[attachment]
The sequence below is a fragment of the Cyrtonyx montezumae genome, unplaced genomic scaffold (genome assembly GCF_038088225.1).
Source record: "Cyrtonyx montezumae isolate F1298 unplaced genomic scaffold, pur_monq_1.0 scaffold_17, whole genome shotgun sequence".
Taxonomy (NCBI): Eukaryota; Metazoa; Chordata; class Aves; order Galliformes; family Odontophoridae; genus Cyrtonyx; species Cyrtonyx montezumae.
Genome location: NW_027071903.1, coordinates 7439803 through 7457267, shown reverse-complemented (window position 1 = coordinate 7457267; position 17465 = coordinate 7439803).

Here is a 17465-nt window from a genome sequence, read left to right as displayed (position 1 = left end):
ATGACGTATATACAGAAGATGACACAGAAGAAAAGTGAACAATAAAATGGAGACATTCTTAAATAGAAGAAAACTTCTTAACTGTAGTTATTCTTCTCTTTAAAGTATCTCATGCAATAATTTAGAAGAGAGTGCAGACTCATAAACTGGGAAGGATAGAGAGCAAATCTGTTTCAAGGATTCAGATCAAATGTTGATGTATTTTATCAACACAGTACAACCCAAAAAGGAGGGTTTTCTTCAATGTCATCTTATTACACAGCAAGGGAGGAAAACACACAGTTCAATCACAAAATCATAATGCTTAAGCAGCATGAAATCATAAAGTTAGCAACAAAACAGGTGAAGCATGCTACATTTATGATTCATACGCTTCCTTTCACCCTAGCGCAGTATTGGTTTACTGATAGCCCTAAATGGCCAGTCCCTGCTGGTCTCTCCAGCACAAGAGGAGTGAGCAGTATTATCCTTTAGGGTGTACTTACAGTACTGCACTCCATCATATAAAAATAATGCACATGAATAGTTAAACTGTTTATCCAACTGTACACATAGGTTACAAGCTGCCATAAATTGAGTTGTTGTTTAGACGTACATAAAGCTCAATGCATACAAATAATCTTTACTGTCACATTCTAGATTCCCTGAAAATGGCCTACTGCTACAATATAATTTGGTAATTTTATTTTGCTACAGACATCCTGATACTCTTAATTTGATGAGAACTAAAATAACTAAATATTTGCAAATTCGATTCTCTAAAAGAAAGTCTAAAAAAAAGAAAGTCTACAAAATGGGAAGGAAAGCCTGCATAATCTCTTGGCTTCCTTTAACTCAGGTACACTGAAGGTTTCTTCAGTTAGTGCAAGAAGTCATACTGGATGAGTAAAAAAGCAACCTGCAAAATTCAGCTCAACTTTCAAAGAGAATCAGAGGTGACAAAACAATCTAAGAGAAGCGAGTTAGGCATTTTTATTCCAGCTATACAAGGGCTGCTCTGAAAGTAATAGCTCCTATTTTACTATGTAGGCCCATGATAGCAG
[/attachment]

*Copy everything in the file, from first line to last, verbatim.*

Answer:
The sequence below is a fragment of the Cyrtonyx montezumae genome, unplaced genomic scaffold (genome assembly GCF_038088225.1).
Source record: "Cyrtonyx montezumae isolate F1298 unplaced genomic scaffold, pur_monq_1.0 scaffold_17, whole genome shotgun sequence".
Taxonomy (NCBI): Eukaryota; Metazoa; Chordata; class Aves; order Galliformes; family Odontophoridae; genus Cyrtonyx; species Cyrtonyx montezumae.
Genome location: NW_027071903.1, coordinates 7439803 through 7457267, shown reverse-complemented (window position 1 = coordinate 7457267; position 17465 = coordinate 7439803).

Here is a 17465-nt window from a genome sequence, read left to right as displayed (position 1 = left end):
ATGACGTATATACAGAAGATGACACAGAAGAAAAGTGAACAATAAAATGGAGACATTCTTAAATAGAAGAAAACTTCTTAACTGTAGTTATTCTTCTCTTTAAAGTATCTCATGCAATAATTTAGAAGAGAGTGCAGACTCATAAACTGGGAAGGATAGAGAGCAAATCTGTTTCAAGGATTCAGATCAAATGTTGATGTATTTTATCAACACAGTACAACCCAAAAAGGAGGGTTTTCTTCAATGTCATCTTATTACACAGCAAGGGAGGAAAACACACAGTTCAATCACAAAATCATAATGCTTAAGCAGCATGAAATCATAAAGTTAGCAACAAAACAGGTGAAGCATGCTACATTTATGATTCATACGCTTCCTTTCACCCTAGCGCAGTATTGGTTTACTGATAGCCCTAAATGGCCAGTCCCTGCTGGTCTCTCCAGCACAAGAGGAGTGAGCAGTATTATCCTTTAGGGTGTACTTACAGTACTGCACTCCATCATATAAAAATAATGCACATGAATAGTTAAACTGTTTATCCAACTGTACACATAGGTTACAAGCTGCCATAAATTGAGTTGTTGTTTAGACGTACATAAAGCTCAATGCATACAAATAATCTTTACTGTCACATTCTAGATTCCCTGAAAATGGCCTACTGCTACAATATAATTTGGTAATTTTATTTTGCTACAGACATCCTGATACTCTTAATTTGATGAGAACTAAAATAACTAAATATTTGCAAATTCGATTCTCTAAAAGAAAGTCTAAAAAAAAGAAAGTCTACAAAATGGGAAGGAAAGCCTGCATAATCTCTTGGCTTCCTTTAACTCAGGTACACTGAAGGTTTCTTCAGTTAGTGCAAGAAGTCATACTGGATGAGTAAAAAAGCAACCTGCAAAATTCAGCTCAACTTTCAAAGAGAATCAGAGGTGACAAAACAATCTAAGAGAAGCGAGTTAGGCATTTTTATTCCAGCTATACAAGGGCTGCTCTGAAAGTAATAGCTCCTATTTTACTATGTAGGCCCATGATAGCAG